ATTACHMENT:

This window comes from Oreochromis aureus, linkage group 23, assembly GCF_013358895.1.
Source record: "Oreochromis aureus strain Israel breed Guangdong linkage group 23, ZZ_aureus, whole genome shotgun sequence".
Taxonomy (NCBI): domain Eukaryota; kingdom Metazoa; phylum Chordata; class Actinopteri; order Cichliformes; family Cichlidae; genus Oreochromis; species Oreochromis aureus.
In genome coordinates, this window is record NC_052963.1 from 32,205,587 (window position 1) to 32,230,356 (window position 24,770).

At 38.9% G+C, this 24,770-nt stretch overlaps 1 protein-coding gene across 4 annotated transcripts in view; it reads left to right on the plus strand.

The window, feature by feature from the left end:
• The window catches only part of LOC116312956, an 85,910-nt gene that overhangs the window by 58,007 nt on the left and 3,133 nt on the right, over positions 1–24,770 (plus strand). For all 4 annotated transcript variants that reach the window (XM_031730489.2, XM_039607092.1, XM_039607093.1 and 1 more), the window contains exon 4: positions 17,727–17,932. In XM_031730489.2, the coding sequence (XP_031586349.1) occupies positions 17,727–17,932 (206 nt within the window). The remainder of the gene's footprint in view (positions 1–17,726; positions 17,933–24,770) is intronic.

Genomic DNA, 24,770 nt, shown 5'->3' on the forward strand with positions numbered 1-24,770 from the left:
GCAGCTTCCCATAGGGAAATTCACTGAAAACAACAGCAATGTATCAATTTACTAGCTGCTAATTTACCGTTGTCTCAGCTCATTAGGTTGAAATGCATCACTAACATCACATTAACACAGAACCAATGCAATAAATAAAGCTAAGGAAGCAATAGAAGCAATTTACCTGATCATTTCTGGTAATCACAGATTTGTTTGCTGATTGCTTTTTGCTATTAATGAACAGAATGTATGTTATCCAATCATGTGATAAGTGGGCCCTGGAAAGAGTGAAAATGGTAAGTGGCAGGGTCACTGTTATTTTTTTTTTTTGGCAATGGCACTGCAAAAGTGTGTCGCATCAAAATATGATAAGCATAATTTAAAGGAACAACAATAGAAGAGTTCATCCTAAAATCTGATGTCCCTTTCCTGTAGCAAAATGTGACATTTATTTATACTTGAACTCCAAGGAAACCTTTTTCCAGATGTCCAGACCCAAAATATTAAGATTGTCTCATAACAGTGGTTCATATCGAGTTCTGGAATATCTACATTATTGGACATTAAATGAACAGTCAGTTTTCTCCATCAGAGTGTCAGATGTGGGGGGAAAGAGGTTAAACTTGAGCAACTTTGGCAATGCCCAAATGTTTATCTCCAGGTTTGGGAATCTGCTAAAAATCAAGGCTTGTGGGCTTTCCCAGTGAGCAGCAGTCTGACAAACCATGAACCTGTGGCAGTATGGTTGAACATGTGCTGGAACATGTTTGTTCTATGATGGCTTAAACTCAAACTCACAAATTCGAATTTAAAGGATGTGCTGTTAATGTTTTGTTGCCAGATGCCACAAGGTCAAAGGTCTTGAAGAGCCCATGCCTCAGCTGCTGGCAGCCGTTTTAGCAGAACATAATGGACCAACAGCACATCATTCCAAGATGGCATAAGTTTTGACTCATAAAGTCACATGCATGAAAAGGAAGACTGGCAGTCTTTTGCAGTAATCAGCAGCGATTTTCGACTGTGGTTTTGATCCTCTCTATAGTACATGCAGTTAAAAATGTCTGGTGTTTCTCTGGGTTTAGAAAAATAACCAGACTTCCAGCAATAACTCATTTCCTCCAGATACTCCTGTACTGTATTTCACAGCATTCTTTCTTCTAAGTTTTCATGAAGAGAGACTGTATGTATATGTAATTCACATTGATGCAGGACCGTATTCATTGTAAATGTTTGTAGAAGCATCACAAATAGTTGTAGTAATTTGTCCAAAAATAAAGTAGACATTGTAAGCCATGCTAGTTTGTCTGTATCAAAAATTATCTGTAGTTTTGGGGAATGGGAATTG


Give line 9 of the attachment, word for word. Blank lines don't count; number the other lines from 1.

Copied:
GCAGCTTCCCATAGGGAAATTCACTGAAAACAACAGCAATGTATCAATTTACTAGCTGCTAATTTACCGTTGTCTCAGCTCATTAGGTTGAAATGCATCACTAACATCACATTAACACAGAACCAATGCAATAAATAAAGCTAAGGAAGCAATAGAAGCAATTTACCTGATCATTTCTGGTAATCACAGATTTGTTTGCTGATTGCTTTTTGCTATTAATGAACAGAATGTATGTTATCCAATCATGTGATAAGTGGGCCCTGGAAAGAGTGAAAATGGTAAGTGGCAGGGTCACTGTTATTTTTTTTTTTTGGCAATGGCACTGCAAAAGTGTGTCGCATCAAAATATGATAAGCATAATTTAAAGGAACAACAATAGAAGAGTTCATCCTAAAATCTGATGTCCCTTTCCTGTAGCAAAATGTGACATTTATTTATACTTGAACTCCAAGGAAACCTTTTTCCAGATGTCCAGACCCAAAATATTAAGATTGTCTCATAACAGTGGTTCATATCGAGTTCTGGAATATCTACATTATTGGACATTAAATGAACAGTCAGTTTTCTCCATCAGAGTGTCAGATGTGGGGGGAAAGAGGTTAAACTTGAGCAACTTTGGCAATGCCCAAATGTTTATCTCCAGGTTTGGGAATCTGCTAAAAATCAAGGCTTGTGGGCTTTCCCAGTGAGCAGCAGTCTGACAAACCATGAACCTGTGGCAGTATGGTTGAACATGTGCTGGAACATGTTTGTTCTATGATGGCTTAAACTCAAACTCACAAATTCGAATTTAAAGGATGTGCTGTTAATGTTTTGTTGCCAGATGCCACAAGGTCAAAGGTCTTGAAGAGCCCATGCCTCAGCTGCTGGCAGCCGTTTTAGCAGAACATAATGGACCAACAGCACATCATTCCAAGATGGCATAAGTTTTGACTCATAAAGTCACATGCATGAAAAGGAAGACTGGCAGTCTTTTGCAGTAATCAGCAGCGATTTTCGACTGTGGTTTTGATCCTCTCTATAGTACATGCAGTTAAAAATGTCTGGTGTTTCTCTGGGTTTAGAAAAATAACCAGACTTCCAGCAATAACTCATTTCCTCCAGATACTCCTGTACTGTATTTCACAGCATTCTTTCTTCTAAGTTTTCATGAAGAGAGACTGTATGTATATGTAATTCACATTGATGCAGGACCGTATTCATTGTAAATGTTTGTAGAAGCATCACAAATAGTTGTAGTAATTTGTCCAAAAATAAAGTAGACATTGTAAGCCATGCTAGTTTGTCTGTATCAAAAATTATCTGTAGTTTTGGGGAATGGGAATTG